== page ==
Working outside when the sunshines – Island Conduits

At my Washington Island, Wisconsin QTH (US Island WI-001L) is my second ZeroFive Flagpole Antenna. On the Island we fly our flags often while in residence, but the antenna part has languished unfinished.  It has become a continued request from the XYL every visit to “please fill in the flagpole base’s hole, and fix our lawn.”

Early in virus lockdown I got someone to bury the conduits, which had sat on the lawn for at least a year. Though the main expanse was buried, neither end was done.


ZeroFive Flagpole antenna at Washington Island (from house)


The radials were dug in a few weeks ago (see my previous post at: but were left tied-off to the pole, conduit or something else in the hole.

Radials tied-off and conduits as left

First task was to solder the radials to a copper pipe.  The correctly sized ring went missing, likely when the garage floor was sealed which required moving everything out.  So I did l have some pipe I had first bent to lay on-top of the upper concrete step, which I reworked to be a big-C on the lower level.

I am really not happy with how that turned out, so I am not posting any photos.   Before I refill the hole I am thinking of redoing it with something else.

The electrician who started my project has been unavailable with a suddenly very sick wife, who did not survive what I am told was cancer that was very severe when it was discovered.  Very sad, and though with much encouragement he has returned to his work after an extended absence, he is swamped with more demanding work that remained unfinished.

So I approached an electrical contractor friend at home, with the idea of selling me all the parts  to finish off the Flagpole Antenna part, as they had done the same installation at my home QTH for me.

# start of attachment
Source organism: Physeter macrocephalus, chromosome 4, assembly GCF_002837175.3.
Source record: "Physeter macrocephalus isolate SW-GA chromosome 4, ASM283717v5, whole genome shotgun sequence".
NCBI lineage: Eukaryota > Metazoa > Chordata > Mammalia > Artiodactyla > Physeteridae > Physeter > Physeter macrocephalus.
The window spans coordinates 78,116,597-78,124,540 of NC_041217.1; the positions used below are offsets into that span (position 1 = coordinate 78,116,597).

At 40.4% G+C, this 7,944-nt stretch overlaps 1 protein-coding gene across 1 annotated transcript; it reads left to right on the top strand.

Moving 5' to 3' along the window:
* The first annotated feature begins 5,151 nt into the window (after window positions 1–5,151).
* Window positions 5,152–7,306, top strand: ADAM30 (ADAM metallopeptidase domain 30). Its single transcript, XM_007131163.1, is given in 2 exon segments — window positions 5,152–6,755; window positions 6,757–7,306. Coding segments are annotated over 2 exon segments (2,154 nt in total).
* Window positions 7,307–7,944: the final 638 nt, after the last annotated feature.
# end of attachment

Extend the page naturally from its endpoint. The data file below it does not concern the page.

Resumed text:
Because the conduit burying team was unaware of the need to run the conduits to either the south or north side of the flagpole, rather than smack dab in the center of the east side which is where the flagpole would hinge-down for service, I had a bit of head scratching to figure out how to work around to the side.

First job was soldering the radials in place.  Pro-Tip:  You make a trip/fall hazard with lots of radials in the hole where you need to step into working.

Then the box and uni-struts had to be configured, cut and installed.  A hammer drill and TapCon anchors secured the struts.

Four feet of bury-grade flex conduit did what would have taken a lot of angle fittings and radiused bends.


Weatherhead and Pull-box for Feedline and Weathproof for 110vac

I couldn’t’ completely finish the 110vac conduit at the flagpole end, as I had mis-gendered my adapters.  The island’s Mercantile Store also only had 3/4″ PVC to 3/4″ Male couplers, as they were out of the needed 3/4″ PVC to 3/4′ Female couplers.  So that piece will get installed next trip up.


A Gender Issue requiring parts from Off-Island

I still have some work to do at the flagpole before I pull wires.

  • I need a ground-sink for the Array Solutions AS-302U Lightening Arrestors (Link:  I use SO-239 connectors largely at the Island QTH as I had this gear from my prior home QTH.  Otherwise I use N-connectors when buying new.  As I am not drilling a hole into the rock for a useless vertical ground rod to serve as that ground-sink, I will put rods out horizontally, and wire them into the NEMA box to attach to the AS-302U.
  • The radial attachment will likely be changed to a heavy wire.
  • The physical attachment of the 110vac outlet box is secure, but doesn’t look it.  I will do something about the aesthetics.
  • I will test the antenna with coax rolled out on the ground, before backfilling the hole,.

Then the next step is to finish the conduits under the deck (the were not supposed to go there, rather they were to go to the northwest corner of the house where connecting conduits were previously buried.  So I have to decide if I will run the conduits around the house under the deck to where they were intended to go, or to run them a simple seven-feet and up to go through the sill where they ended up.

Then I will pull the coax and wire, terminate the coax and leave the 110vac wire ready to be connected professionally.

If my buddy the Island Electrician remains too busy to sign-off the 110vac, my electrician friend from home said he would do it.

Progress made, and if all goes well I will be on the air with this antenna soon!



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